Lastly, that the Public Service Commission itself so interprets the law is indicated by its Rule 26, which allows suit to judgment against a negligent carrier, after which, if there is an insurer and the insurer fails to pay off the judgment, suit may then be brought directly against it. This is most obviously an action which would have occurred more than two years after the original injury.
We have been directed by the appellees to Vaughn v. Collum, 236 Ga. 582 ( 224 S.E.2d 416) (1976) and Wilkinson v. Vigilant Ins. Co., 236 Ga. 456 ( 224 S.E.2d 167) (1976), two cases dealing with the status of insurers in uninsured motorist insurance cases, the latter of which holds that the insurer is an interested party and should be served within the time allowed by law for service upon the defendant. The scheme of indemnity for uninsured motorist insurance is very different from the bond or surety principles applicable to common or contract carriers. Code § 56-407.1 (d) stipulates that a copy of the complaint be served on the insurance company "as though such insurance company were actually named as a party defendant" and, if a John Doe suit, the insurer then has an election in filing defensive pleadings either in its own name or in that of Doe. Thus the structure of the Uninsured Motorist Act is to offer the insurer as a substitute defendant, whereas the structure of the Motor Carrier Act is to offer the insurer as a substitute surety bond, action against which is based on its contract with the carrier for the protection of the public as a third party beneficiary.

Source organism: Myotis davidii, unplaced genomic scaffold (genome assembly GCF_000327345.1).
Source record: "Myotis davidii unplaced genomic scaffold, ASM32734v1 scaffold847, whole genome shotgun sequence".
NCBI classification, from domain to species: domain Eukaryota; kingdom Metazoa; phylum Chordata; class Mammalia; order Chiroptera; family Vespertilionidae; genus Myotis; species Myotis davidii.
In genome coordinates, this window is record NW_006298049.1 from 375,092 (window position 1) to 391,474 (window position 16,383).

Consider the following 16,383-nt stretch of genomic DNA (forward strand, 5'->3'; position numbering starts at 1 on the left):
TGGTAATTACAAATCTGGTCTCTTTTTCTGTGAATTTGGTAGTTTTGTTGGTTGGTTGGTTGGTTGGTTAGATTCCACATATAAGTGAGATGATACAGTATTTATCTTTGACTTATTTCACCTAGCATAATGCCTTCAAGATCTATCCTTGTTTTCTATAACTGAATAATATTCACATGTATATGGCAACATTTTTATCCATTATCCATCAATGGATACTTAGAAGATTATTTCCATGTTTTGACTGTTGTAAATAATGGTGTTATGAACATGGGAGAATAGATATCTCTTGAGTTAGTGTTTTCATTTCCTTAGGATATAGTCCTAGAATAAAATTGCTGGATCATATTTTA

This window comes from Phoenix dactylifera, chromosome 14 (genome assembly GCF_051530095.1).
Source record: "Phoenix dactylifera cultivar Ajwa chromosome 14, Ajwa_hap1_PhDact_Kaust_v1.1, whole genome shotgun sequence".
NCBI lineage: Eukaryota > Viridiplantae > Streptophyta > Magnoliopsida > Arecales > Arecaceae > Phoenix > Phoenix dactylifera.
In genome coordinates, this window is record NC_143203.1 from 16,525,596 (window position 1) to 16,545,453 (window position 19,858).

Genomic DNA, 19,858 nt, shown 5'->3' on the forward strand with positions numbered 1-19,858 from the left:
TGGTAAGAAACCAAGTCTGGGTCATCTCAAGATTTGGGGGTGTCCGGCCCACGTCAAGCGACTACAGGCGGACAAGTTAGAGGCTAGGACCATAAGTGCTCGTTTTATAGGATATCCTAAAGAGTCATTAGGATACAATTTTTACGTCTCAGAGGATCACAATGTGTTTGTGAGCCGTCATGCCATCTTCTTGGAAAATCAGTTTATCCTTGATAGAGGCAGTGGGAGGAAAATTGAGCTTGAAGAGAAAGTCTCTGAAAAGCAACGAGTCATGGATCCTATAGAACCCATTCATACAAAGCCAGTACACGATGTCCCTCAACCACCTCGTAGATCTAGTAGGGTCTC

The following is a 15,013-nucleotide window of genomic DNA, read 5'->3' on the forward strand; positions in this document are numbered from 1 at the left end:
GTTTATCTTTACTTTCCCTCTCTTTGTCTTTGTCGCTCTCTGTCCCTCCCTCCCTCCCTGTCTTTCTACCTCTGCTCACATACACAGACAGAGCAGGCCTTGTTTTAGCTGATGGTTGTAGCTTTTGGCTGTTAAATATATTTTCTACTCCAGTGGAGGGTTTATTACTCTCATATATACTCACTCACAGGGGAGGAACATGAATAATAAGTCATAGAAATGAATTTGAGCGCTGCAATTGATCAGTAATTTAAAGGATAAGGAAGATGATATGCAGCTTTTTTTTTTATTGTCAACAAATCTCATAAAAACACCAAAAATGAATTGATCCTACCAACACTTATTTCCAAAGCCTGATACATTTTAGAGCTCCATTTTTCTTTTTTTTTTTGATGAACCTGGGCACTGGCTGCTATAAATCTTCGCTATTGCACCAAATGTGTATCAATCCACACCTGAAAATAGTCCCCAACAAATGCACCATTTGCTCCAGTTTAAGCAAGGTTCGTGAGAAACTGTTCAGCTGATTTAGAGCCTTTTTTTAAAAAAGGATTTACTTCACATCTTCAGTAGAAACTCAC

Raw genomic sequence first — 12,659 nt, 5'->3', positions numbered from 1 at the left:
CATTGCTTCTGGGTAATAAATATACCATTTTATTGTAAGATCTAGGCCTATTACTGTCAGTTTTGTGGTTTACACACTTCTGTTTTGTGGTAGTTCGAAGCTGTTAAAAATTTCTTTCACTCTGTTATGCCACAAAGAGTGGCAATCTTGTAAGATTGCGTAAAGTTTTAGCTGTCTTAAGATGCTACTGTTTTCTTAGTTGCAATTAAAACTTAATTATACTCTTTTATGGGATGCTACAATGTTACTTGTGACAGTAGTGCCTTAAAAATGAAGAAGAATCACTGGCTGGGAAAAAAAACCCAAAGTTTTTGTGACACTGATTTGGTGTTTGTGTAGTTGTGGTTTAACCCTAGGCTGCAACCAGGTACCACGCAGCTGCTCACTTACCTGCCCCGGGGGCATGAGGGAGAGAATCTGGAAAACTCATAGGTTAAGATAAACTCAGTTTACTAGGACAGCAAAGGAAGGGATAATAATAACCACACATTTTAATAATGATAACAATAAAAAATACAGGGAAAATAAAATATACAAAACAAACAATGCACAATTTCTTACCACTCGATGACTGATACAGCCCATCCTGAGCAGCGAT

It was error to sustain the statute of limitation defenses of these insurers.
Judgments reversed. McMurray, P. J., and Birdsong, J., concur. Shulman, J., not participating.